WHITTIER — The way Joe Marsico sees it, hundreds of trolley look-alikes someday will link Southern California from the desert to the sea. And the catalyst for this vast transit network will be Whittier, which will prove trolley-type buses are cheaper and more attractive to commuters and shoppers than conventional minibuses.
For seven years this has been a dream of the longtime community activist. But there's a hitch. It's called reality.
Whittier already has a transit system, a $1-million bus line that began in July and so far is functioning smoothy and is on target in terms of riders, city Transportation Manager Linda Creed said.
Because of the system's relatively smooth start, Creed said, the city is not interested in Marsico's plan. She said Whittier is committed to its system at least until July, 1987, when its contract expires with a Wilmington-based transit company.
The firm, Transit Contractors, has a two-year agreement to supply buses and drivers and to maintain and fuel the four buses that run along 22 miles of city streets Monday through Friday.
Despite the city's reluctance, Marsico is convinced that in time the diesel-powered trolley-like buses will replace the shiny minibuses--Marsico calls them "plastic buses"--now carting residents around the city.
The trolley look-alikes are outfitted in a turn-of-the-century motif, with oak benches and paneling and etched glass. Otherwise, they drive and perform like a conventional bus.
It's not the first time that Marsico, 43, has tried to sway City Hall.
For several years during the mid-1970s, Marsico walked the streets of Uptown Village at night warning residents about approaching tow trucks. He challenged the legality of a city policy that allowed police to tow vehicles parked on streets scheduled for sweeping. Seen as a modern-day Paul Revere by some, he eventually helped persuade officials to change the tow-away ordinance.
During the towing controversy, Marsico quit his job as a pool maintenance man to pursue community causes full time. Although vague about his source of income, he said he receives no money from anyone for his community work.
His persistence is somewhat legendary--and annoying among city officials. He is a fixture at council meetings and made so many requests for documents from City Hall clerks that City Manager Tom Mauk ruled that Marsico must funnel all his requests through Mauk's office.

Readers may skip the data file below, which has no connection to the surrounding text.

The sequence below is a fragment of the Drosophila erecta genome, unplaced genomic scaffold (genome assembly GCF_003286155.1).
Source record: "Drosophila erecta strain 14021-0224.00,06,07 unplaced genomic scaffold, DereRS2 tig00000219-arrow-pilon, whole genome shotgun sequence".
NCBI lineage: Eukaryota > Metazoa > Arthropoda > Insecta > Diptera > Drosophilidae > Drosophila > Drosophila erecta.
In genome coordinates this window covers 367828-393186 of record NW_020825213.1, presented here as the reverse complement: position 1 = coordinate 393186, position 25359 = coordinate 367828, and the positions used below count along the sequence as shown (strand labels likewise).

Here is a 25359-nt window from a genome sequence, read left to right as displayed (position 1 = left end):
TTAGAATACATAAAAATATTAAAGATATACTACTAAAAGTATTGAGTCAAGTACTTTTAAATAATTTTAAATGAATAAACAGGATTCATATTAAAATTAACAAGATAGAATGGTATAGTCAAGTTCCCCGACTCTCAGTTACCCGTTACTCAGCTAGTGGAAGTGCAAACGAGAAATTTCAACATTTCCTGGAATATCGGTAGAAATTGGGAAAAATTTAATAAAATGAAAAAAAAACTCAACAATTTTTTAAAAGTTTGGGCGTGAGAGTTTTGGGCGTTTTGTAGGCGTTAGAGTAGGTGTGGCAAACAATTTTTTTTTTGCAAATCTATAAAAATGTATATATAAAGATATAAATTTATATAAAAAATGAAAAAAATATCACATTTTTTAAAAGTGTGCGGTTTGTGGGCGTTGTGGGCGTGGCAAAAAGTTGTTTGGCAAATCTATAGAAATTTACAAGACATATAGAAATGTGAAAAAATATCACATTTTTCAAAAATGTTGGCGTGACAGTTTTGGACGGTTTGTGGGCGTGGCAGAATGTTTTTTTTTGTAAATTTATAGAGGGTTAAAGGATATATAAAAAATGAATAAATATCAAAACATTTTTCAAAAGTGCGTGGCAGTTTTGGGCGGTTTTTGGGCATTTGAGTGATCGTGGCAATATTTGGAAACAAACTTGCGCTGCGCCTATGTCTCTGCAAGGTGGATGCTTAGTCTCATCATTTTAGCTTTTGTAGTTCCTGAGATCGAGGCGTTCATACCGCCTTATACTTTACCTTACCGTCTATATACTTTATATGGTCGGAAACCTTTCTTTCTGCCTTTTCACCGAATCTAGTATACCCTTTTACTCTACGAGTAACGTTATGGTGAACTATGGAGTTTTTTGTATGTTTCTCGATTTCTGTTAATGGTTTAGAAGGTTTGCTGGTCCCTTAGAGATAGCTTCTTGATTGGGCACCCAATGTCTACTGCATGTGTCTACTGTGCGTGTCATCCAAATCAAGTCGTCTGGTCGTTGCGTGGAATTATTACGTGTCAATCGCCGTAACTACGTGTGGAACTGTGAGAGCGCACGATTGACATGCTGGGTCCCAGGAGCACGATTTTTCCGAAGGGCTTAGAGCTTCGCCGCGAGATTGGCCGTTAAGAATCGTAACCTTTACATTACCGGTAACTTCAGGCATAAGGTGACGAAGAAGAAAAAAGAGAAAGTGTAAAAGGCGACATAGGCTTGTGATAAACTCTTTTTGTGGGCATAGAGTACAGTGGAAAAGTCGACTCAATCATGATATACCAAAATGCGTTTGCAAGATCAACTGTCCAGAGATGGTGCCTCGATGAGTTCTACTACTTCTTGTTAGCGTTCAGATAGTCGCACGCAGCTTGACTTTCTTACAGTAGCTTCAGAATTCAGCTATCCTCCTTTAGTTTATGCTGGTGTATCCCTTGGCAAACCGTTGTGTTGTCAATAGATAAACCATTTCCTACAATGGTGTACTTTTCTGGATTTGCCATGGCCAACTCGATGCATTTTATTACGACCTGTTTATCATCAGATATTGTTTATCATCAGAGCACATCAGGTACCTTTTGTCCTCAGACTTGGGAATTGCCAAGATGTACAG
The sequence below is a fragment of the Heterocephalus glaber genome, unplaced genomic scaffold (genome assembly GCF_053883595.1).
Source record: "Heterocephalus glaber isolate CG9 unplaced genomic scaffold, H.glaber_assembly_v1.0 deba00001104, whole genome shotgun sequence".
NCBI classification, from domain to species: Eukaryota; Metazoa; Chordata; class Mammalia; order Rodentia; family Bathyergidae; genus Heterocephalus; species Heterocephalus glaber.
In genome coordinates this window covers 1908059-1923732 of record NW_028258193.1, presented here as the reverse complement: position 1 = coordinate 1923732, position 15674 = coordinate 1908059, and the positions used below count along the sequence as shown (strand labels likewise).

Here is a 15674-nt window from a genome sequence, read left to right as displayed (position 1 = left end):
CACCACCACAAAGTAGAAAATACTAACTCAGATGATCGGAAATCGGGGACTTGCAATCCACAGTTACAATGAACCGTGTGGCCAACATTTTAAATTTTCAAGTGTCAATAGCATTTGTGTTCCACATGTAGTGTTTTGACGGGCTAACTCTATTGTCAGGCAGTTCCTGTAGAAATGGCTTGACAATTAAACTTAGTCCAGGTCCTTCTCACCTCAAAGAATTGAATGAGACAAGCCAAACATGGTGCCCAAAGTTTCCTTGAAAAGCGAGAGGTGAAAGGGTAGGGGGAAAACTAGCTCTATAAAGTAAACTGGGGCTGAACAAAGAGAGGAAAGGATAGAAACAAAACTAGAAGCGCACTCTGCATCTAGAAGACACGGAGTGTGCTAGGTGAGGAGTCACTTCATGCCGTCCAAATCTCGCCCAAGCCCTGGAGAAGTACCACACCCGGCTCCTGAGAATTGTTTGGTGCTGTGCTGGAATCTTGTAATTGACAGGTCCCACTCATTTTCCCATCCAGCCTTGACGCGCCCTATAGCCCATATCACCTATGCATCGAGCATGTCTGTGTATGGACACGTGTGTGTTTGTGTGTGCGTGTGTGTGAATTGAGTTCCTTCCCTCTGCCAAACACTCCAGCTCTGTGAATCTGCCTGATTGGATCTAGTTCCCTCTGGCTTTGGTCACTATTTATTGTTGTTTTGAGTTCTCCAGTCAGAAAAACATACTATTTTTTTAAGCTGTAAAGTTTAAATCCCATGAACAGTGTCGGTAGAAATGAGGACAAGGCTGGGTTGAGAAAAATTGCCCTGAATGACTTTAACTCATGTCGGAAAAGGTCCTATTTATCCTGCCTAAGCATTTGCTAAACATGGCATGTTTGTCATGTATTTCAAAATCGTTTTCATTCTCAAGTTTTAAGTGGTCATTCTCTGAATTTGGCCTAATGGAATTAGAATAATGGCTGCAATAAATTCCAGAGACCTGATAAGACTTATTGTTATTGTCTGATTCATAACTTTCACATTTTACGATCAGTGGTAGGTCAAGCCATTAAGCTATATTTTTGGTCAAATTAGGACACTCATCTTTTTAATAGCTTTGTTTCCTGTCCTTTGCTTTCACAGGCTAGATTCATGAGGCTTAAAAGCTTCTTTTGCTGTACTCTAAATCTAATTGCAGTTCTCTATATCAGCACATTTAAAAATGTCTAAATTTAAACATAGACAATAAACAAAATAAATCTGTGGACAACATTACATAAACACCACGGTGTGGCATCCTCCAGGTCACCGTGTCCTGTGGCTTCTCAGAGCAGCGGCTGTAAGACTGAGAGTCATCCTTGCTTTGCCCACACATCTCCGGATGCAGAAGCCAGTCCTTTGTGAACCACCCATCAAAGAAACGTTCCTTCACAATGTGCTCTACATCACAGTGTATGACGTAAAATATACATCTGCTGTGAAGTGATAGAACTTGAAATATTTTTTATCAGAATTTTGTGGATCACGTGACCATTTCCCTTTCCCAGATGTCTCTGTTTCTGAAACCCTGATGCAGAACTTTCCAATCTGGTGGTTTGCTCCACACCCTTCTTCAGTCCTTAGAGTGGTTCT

Marsico says his plan is simple and affordable. The city, he said, could purchase a fleet of the trolley-like buses now with its share of Proposition A money, a half-cent transit tax that is divided among 83 cities in the county based on population. The city has more than $1.2 million in Proposition A reserves, which Marsico said would pay for at least 10 buses. A sales representative for Boyertown Trolleys, a manufacturer in Boyertown, Pa., said a 20-passenger bus costs about $95,000.
Once purchased, Marsico insists, the trolley-like buses would pay for themselves. Advertising on the outside of the bus, he said, could generate about $20,000 a year per bus for the city. At the same time, private groups could charter the buses after hours for parties, weddings or special events, he said.
Tested His Theory
To test his theory, Marsico convinced the Pennsylvania bus builder to stop in Whittier recently as part of its national sales tour. After years of peddling pictures and models of the buses to skeptical city officials and merchants, Marsico was finally able to demonstrate his idea firsthand. For several days, he cruised Whittier in a 27-foot bus, ringing the bell and wearing a straw bowler.
As he always does, Marsico attracted a lot of attention. He also attracted police, who warned the eager trolley dreamer to not encourage people to ride in the vehicle because he was not properly licensed to carry passengers.
"All ages love trolleys," said Marsico, who resembles a trolley conductor in the Gay '90s with his handlebar mustache and slicked-back hair. "When that bell rings," he said, "children jump up and down and laugh; middle-aged people smile and wave, and old folks look and remember the good old days of the Los Angeles 'Red Cars.' "
Marsico said the buses would cut down on traffic and parking problems, particularly in the rapidly developing Uptown Village because more people will want to ride the buses than drive to shopping.
Wishes to Direct System
Marsico admits he would like to be named director of the system. He said he has worked "18 hours a day, six days a week" since the idea came to him in the late 1970s.
At the time, he was attempting to design a practical public transportation vehicle. Then one day, he realized his rough drawings resembled a trolley.
From that point on, he has become a "trolley-holic." The small Uptown Village home he shares with his wife and two sons is filled with dozens of miniature trolleys. Even the base of a living-room lamp is a porcelain trolley.